Here's the book that got me started, Raspberry Pi for Beginners.
While the book is chock full of RPi resources, I actually had a challenging time simply getting started. My downfall was trying to configure the SD card from a Mac. Thus, after scouring the web for additional RPi tutorials, I eventually settled on Adafruit, which has an incredibly extensive library of tutorials here.
Lesson #1 from Adafruit clearly explains what needs to be done to prepare the SD card from either Windows or Mac OS, including quick links to all the software packages. I installed Raspbian in a matter of minutes. The longest part of the process was waiting while data was written to the SD card.
The second challenge for me was finding a suitable HDMI ready monitor. While most current day monitors have built-in HDMI, older monitors do not. I had to create a work around using a DVI cable, and DVI-to-HDMI adapter in between. This didn't work on the first monitor I tried, but the boot up screen appeared on the second. For future RPi work, I will purchase an HDMI ready monitor.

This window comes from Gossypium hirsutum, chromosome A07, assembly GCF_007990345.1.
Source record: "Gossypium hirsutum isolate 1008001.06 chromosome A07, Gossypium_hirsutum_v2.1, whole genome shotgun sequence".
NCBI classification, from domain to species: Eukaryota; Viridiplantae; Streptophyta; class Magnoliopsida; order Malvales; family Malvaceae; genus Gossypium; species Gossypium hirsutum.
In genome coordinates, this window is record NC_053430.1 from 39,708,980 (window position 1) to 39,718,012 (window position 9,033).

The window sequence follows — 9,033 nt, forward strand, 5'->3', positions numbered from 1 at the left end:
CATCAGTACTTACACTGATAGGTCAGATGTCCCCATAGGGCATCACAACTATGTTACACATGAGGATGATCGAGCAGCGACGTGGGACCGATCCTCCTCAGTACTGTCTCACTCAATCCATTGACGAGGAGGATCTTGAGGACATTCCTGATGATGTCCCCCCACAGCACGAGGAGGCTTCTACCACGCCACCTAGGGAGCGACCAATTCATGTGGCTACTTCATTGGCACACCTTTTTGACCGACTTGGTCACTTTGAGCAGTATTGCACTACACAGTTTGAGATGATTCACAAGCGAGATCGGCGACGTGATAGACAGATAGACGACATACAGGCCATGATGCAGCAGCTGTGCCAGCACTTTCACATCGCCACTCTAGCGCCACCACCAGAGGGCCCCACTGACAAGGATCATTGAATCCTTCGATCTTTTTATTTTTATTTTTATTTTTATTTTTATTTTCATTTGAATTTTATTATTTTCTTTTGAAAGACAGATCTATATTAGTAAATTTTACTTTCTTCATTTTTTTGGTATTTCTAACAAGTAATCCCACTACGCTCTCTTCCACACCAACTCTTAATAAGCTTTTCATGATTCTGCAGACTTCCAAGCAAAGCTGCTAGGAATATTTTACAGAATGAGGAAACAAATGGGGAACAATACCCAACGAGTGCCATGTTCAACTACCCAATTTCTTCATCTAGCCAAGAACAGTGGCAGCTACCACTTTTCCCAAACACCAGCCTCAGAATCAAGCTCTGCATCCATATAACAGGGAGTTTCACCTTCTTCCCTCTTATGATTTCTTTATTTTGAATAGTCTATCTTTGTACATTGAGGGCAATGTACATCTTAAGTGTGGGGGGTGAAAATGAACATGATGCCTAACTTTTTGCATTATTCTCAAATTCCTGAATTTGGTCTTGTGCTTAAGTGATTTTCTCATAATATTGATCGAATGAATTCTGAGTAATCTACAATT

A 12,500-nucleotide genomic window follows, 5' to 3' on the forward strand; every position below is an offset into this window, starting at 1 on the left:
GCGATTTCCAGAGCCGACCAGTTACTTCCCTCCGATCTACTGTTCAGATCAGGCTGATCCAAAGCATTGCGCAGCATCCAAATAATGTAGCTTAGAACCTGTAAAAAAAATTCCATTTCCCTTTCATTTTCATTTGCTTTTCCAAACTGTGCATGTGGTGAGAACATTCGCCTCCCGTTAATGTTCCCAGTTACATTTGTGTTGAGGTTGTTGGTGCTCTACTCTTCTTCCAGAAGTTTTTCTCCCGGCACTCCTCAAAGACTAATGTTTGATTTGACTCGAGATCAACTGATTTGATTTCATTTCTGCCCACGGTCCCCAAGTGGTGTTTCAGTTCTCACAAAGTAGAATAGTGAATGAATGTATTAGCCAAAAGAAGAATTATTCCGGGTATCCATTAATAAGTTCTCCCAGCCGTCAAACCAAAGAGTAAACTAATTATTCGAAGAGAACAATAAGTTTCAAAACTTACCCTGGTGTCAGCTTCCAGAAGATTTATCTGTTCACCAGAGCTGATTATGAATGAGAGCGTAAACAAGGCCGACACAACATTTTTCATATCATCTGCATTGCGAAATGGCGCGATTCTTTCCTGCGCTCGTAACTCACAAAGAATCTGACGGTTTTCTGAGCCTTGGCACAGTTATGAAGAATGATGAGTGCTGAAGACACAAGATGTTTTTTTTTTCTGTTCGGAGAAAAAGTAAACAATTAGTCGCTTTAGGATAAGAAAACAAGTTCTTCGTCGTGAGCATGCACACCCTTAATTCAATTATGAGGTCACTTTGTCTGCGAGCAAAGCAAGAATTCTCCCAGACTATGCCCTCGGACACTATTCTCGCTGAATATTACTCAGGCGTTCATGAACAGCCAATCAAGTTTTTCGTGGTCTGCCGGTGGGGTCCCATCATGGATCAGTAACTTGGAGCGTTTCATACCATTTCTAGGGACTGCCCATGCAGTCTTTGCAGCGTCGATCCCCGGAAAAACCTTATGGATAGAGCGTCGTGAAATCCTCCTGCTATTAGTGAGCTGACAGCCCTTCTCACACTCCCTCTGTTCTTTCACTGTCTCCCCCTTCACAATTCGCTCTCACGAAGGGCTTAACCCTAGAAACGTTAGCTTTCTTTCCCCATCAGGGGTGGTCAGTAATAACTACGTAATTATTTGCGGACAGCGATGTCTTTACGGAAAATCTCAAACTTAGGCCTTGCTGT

Raspbian, like most Linux distros, has a very familiar feel to anyone used to Windows XP, or a Mac for that matter. There's a simple desktop with default applications like a web browser and terminal window, and a task bar at the bottom with commonly used program icons, time/date, and access to settings. This graphical user interface has become standard (discounting touch interfaces) in desktop computing. Students today using any of these operating systems (Mac, Windows, Linux) can quickly jump between them, often not even realizing they are working on a different OS.
Aside from all of the interesting physical computing projects that can be done (a la Arduino), the RPi can stand in as a versatile, inexpensive desktop computer. It is a bit slow by comparison, and I am still working to get Flash running on it, but for $35.00 it is a worthy alternative. For now I am using it as a second computer, exploring the Pi store, and getting to know Python. As you can see from the photo above, I decided to laser cut a box for it. Thanks again to Adafruit for the Pi box template.